Works by Horace Pippin at Sotheby's
Horace Pippin Biography
Having fought with the famous Harlem Hellfighters during World War I, Horace Pippin left the army with a wounded right arm, and took up art as a method of physical and spiritual rehabilitation. His self-taught work over the next three decades comprises a distinctive chronicle of the African American experience, with subject matter ranging from biblical scenes to quotidian interiors to the harrowing specters of warfare and slavery.
Pippin was born on February 22, 1888, in West Chester, Pennsylvania, and moved to Goshen, New York, at the age of three. There, he attended segregated schools until the age of 15, when he went to work to support his ailing mother; he was variously employed as a porter, peddler and iron molder before enlisting in the army in 1917. After discharge, he continued to work odd jobs while experimenting with different art techniques as his injuries allowed. His first substantial oil painting was completed in 1930, and by the end of the decade his work had captured the attention of numerous prominent contemporaries, including artist N. C. Wyeth, collector Albert C. Barnes and dealer Robert Carlen. In the years before his death on July 6, 1946, he had exhibited at the Museum of Modern Art and the Whitney Museum of American Art, both in New York, and the Tate Gallery in London.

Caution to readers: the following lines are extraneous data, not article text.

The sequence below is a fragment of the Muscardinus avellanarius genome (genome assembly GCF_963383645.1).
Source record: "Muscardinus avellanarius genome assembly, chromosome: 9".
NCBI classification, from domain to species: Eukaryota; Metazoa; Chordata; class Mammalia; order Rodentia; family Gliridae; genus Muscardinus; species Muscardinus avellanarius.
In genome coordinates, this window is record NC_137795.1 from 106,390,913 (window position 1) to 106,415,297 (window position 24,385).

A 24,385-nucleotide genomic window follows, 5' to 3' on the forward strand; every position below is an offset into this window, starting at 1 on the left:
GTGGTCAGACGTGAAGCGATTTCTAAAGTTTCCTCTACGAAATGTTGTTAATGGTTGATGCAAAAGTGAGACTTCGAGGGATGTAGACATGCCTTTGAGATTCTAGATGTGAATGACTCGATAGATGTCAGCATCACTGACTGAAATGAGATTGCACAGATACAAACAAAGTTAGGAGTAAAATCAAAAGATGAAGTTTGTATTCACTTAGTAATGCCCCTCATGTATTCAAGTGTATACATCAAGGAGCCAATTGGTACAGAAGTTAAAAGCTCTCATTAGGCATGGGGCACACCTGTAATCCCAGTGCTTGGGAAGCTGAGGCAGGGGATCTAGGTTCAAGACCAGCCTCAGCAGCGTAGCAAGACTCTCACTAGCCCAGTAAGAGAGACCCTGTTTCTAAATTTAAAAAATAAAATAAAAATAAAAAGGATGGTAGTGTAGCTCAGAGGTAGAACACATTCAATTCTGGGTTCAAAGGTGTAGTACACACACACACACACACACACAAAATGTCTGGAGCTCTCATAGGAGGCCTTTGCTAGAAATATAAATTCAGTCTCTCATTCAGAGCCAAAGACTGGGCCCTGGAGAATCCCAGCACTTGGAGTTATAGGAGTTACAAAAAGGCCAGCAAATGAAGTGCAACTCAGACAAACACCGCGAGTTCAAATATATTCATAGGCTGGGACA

Today, Pippin’s oeuvre of approximately 140 works is well represented in these institutions as well as several in his native state: the Pennsylvania Academy of the Fine Arts, Philadelphia Museum of Art, and the Brandywine River Museum. At the Sotheby’s American Art sale in November 2018, Pippin’s 1944 canvas Holy Mountain I set a record when it achieved $3.25 million against a high estimate of $1.5 million.